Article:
November 26, 2013
Are You Drinking Your Wine Wrong?
All wines have different personalities, depending on the grape and region of origin, which means selecting the proper glass for your bottle du jour has a major impact on how well those unique characteristics come through on your taste buds. An excellent wine can go unappreciated if served in improper glasses and in the same vein, the taste of a less expensive option can be elevated when enjoyed in its proper goblet. If explaining different varietals, pairings, and tasting techniques makes you nervous, at least you can impress your guests by assuring them they are imbibing their vino in the proper stemware. With help from Caroline Styne owner and wine director of Los Angeles favorites, Tavern, AOC Wine Bar, and Lucques, we highlight the variety of glasses you need to properly enjoy the most popular wines served this season. Bottoms up!
Photographs: Style Me Pretty
|"Pinot is a very turkey-friendly variety, as its high-toned fruit notes pair really well with the brightness in the meat," Styne says. "The ideal glass for pinot is a Burgundy glass that has a really wide bowl with narrower opening at the top. This glass helps emphasize the acid and brightness in the wine and directs the wine to the appropriate spot on the palate to experience it." Hand-Blown Burgundy Glass, $63, Ahalife|
|If you're more of a white drinker than red, Styne suggests a chardonnay as "the wine has a softness and mineral character that highlights the lean flavor of the bird." Best enjoyed in a glass with a wide bowl, similar to a Burgundy but with a wider opening to "allow the aromatics in the wine to develop and the flavors in the wine to open up." In a pinch, a "Burgundy glass is a good substitute." Vineyard 15oz. Chardonnay Wine Glass, $15, Crate & Barrel|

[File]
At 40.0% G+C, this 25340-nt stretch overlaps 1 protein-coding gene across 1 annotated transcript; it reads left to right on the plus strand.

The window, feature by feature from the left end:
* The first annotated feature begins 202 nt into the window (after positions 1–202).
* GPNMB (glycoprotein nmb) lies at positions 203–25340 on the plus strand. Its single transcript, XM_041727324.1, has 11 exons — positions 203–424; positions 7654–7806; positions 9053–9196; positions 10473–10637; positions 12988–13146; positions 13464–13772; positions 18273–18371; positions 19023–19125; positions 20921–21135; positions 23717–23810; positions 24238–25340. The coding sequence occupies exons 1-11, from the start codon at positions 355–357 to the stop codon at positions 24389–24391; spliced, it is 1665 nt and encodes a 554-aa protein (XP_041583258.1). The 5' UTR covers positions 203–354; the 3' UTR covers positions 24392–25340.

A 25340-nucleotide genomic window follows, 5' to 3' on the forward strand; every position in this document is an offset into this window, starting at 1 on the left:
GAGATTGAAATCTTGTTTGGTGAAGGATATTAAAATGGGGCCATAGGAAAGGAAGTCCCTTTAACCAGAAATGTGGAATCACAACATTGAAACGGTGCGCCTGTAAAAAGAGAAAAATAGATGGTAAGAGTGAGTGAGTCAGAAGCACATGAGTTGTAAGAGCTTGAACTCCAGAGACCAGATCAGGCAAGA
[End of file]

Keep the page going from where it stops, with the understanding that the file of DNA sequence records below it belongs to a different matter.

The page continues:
|"Many people love to drink a dark, rich cabernet with Thanksgiving dinner, as it works really well with the heartiness of all of the different components of the meal" Styne says. "For cabernet, I always use a Bordeaux glass whose shape has a wide bowl and wide opening. This glass is wide open enough to allow the aromas and flavors to gain oxygen and develop, while the straight sides keep the acids and tannins in check." Riedel Vivant Bordeaux Glass, $30, Target|
|A popular choice to pair with your Thanksgiving feast, syrah is Styne's personal pick. "I really like drinking syrah with the Thanksgiving dinner. I find that the dark fruitiness of the wine, coupled with its gamy smokey notes, makes the perfect accompaniment to the savory elements of the dinner," she says. This varietal is also best enjoyed in a Burgundy glass "as the wider bowl allows for the wine's flavors to develop while its narrow sides emphasize the wine's acidity, which can otherwise be lost in its darkness." Riedel Vinum Burgundy Wine Glass, $50, Williams-Sonoma|
|A perennial favorite this festive time of year, Champagne doesn't always have to be enjoyed in a tall flute. If not available, don't worry. As Styne shares, "I like drinking Champagne from a white wine glass one that is on the narrow side. These glasses allow for the wine to open up a bit more than flutes do, while still directing the wine's bubbles onto the perfect spot on the palate." Edge 13 oz. Wine Glass, $13, Crate & Barrel|